Friday, July 1, 2011

A Story of Diamonds: Cuts through the Ages - The Beginning of Brilliance

In the mid-17th century cutting styles took a step toward what we are more familiar with in modern cuts. Up until now, the shape if the diamond crystal was apparent in the finished product. With the invention of better diamond finishing equipment, cutters could add more facets to the diamond, and add they did.



The old single cut has almost twice as many facets as the table cut. Removing the corners of the previously square cut produced an octagon shape that begins to take advantage of the dispersive qualities of Diamond. Dispersion is what you might call the fire, or rainbow colors, you see when gazing into a well cut diamond.

The eight facets on top are called the crown facets and the eight on the bottom are called pavillion facets. A culet may or may not be present. Because of these sets of eight facets, sometimes this is also called the Eight Cut.



Modern techniques have introduced a round girdle profile to this cut. Tiny accent diamonds are typically cut in this fashion.



Single cut diamonds can be found surrounding pearls, adorning watch faces, and carpeting vast swaths of pave.







Next time, the evolution of the Modern Brilliant continues with the Old Mine Cut.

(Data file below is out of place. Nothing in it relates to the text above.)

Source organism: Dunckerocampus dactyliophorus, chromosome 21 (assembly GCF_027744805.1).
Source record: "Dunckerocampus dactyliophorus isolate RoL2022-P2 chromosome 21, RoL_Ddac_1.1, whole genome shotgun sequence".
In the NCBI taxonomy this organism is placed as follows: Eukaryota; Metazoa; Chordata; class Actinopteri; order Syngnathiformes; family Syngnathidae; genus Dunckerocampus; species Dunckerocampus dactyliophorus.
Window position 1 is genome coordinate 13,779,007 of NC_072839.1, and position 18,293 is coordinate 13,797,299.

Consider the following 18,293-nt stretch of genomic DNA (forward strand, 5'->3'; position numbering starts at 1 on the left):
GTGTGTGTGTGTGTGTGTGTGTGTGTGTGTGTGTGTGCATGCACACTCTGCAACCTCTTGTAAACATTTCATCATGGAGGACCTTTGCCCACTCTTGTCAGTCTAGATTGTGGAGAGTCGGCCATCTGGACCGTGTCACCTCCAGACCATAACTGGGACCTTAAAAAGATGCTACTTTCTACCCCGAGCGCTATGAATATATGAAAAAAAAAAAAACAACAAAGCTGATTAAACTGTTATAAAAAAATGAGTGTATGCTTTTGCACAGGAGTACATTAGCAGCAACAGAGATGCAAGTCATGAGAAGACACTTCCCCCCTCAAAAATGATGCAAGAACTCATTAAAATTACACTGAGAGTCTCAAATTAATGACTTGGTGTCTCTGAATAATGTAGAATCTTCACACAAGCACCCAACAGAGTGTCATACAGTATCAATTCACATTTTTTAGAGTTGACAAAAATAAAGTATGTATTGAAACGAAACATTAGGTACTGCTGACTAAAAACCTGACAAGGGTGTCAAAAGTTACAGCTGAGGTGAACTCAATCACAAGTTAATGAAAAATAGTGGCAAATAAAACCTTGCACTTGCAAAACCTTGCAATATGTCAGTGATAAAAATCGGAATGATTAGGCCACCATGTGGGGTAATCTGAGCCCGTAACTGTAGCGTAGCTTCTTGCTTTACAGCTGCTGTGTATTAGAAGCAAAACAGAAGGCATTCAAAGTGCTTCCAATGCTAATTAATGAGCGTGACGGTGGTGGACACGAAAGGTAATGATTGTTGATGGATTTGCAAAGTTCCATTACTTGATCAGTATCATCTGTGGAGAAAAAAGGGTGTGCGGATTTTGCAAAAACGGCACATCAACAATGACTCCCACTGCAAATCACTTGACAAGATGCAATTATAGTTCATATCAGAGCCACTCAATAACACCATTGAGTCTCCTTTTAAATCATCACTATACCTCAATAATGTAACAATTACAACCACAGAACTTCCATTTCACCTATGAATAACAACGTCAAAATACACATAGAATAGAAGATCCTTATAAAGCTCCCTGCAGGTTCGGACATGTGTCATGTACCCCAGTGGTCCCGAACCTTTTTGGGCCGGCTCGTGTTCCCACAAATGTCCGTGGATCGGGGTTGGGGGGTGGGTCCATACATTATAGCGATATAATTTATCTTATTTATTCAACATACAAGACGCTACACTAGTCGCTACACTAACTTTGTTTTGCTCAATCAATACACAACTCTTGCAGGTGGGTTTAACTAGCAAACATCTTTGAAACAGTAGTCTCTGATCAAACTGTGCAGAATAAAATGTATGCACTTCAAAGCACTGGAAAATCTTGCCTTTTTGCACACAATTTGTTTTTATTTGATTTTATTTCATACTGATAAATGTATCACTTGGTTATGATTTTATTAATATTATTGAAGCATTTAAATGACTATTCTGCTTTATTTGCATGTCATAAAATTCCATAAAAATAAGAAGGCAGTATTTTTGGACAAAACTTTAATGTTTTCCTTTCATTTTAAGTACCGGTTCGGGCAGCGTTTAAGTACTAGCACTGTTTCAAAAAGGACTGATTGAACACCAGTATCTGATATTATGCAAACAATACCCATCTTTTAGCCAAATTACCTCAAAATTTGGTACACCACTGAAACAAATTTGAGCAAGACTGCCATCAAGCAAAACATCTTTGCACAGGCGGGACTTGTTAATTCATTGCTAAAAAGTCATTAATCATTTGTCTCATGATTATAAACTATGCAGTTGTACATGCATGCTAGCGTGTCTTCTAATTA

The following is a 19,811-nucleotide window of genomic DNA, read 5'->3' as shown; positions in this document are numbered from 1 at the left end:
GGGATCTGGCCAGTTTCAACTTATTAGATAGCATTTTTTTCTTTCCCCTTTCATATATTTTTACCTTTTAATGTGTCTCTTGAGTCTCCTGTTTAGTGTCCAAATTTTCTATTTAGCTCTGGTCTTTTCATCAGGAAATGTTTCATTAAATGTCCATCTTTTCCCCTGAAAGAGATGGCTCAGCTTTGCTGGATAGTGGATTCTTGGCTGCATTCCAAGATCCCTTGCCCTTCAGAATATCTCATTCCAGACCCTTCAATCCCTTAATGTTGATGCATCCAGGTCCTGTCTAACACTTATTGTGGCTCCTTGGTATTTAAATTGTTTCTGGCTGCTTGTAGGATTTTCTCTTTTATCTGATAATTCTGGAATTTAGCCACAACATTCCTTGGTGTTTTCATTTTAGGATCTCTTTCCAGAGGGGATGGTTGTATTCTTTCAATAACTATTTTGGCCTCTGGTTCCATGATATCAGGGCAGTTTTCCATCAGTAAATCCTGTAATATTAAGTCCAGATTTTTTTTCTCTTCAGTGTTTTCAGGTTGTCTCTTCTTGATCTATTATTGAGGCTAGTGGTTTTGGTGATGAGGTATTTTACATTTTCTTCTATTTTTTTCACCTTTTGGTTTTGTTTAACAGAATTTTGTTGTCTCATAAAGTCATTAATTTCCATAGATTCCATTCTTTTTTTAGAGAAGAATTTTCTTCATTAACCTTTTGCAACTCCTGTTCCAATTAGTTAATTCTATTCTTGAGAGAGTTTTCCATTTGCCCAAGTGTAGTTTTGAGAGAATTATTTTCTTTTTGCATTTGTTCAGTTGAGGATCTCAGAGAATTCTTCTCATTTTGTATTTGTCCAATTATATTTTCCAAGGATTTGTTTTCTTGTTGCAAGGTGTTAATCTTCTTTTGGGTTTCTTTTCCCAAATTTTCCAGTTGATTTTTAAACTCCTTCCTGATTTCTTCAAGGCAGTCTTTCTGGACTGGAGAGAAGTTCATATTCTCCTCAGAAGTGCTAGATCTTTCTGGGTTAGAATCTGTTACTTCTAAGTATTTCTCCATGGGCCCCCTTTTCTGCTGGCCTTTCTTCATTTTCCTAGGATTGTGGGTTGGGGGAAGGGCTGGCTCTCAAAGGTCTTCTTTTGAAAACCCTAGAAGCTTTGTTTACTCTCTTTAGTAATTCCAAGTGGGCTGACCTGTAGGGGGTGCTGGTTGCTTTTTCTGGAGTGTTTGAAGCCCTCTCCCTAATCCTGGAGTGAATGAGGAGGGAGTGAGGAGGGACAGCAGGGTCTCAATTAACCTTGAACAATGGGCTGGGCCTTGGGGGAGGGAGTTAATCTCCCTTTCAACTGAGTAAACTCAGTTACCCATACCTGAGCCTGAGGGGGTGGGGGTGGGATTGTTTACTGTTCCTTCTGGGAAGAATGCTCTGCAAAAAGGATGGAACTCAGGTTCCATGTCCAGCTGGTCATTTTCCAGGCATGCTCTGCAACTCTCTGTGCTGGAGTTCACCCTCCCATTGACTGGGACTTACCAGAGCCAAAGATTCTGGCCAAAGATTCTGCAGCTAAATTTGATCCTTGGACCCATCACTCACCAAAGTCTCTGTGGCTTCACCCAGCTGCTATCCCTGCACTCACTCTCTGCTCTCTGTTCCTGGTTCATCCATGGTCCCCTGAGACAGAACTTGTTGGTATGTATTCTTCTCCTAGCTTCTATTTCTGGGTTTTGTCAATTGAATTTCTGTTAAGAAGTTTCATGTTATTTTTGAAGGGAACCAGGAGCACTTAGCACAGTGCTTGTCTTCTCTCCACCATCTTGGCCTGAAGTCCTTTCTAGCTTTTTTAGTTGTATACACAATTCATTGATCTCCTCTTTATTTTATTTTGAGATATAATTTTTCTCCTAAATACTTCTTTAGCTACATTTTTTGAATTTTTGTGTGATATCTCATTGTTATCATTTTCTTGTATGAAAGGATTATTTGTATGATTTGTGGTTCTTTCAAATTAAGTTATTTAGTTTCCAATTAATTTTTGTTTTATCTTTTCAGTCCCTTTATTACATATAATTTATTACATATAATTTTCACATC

8 comments:

Cat said...

Brilliant post - sorry, couldn't resist. It's true, though. I really enjoy these posts.

BeadSire said...

Another aspect to a fascinating series.

Jeanne said...

I love the pictures as much as the information. Pave diamonds...or pave anything, I just love the look. I have pave diamonds in my wedding set...had it 4 years now and I still stare at it. :)

Carole said...

Wow. A lot of knowledge and talent must go into faceting a diamond. I have a new appreciation for the folks that can do it.

thepowmill said...

I like to learn something each day . Today it's this . Thanks !

Bonnie said...

Stone cutting is such an amazing process. Art and science must be combined to create such beauty.

EleganceandSparkles said...

Interesting.

MmeMagpie said...

I'll be sure to do a little something on the diamond cutting process, then, Carole :) The making of a round brilliant is really something else. Never mind some of the bigger ones.